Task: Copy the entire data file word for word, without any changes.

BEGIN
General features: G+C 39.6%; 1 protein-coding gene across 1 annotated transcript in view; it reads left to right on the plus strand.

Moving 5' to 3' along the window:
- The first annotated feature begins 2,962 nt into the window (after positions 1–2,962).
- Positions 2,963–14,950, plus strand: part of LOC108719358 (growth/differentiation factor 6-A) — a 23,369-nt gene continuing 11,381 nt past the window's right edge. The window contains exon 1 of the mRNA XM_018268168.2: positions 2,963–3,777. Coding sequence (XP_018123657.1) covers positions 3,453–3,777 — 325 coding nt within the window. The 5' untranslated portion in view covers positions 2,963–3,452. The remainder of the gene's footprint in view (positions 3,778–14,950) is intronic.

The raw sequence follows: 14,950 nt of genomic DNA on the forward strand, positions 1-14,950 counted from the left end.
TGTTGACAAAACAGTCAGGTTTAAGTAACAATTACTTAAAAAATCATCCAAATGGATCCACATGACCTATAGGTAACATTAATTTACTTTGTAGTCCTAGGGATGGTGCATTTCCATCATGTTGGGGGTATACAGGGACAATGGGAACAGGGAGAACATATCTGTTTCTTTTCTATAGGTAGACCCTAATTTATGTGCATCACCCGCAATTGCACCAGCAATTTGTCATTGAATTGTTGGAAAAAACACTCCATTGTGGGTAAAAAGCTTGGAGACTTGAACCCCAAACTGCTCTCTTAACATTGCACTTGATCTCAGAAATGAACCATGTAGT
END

General features: G+C 39.6%; 1 protein-coding gene across 1 annotated transcript in view; it reads left to right on the plus strand.

Moving 5' to 3' along the window:
- The first annotated feature begins 2,962 nt into the window (after positions 1–2,962).
- Positions 2,963–14,950, plus strand: part of LOC108719358 (growth/differentiation factor 6-A) — a 23,369-nt gene continuing 11,381 nt past the window's right edge. The window contains exon 1 of the mRNA XM_018268168.2: positions 2,963–3,777. Coding sequence (XP_018123657.1) covers positions 3,453–3,777 — 325 coding nt within the window. The 5' untranslated portion in view covers positions 2,963–3,452. The remainder of the gene's footprint in view (positions 3,778–14,950) is intronic.

The raw sequence follows: 14,950 nt of genomic DNA on the forward strand, positions 1-14,950 counted from the left end.
TGTTGACAAAACAGTCAGGTTTAAGTAACAATTACTTAAAAAATCATCCAAATGGATCCACATGACCTATAGGTAACATTAATTTACTTTGTAGTCCTAGGGATGGTGCATTTCCATCATGTTGGGGGTATACAGGGACAATGGGAACAGGGAGAACATATCTGTTTCTTTTCTATAGGTAGACCCTAATTTATGTGCATCACCCGCAATTGCACCAGCAATTTGTCATTGAATTGTTGGAAAAAACACTCCATTGTGGGTAAAAAGCTTGGAGACTTGAACCCCAAACTGCTCTCTTAACATTGCACTTGATCTCAGAAATGAACCATGTAGT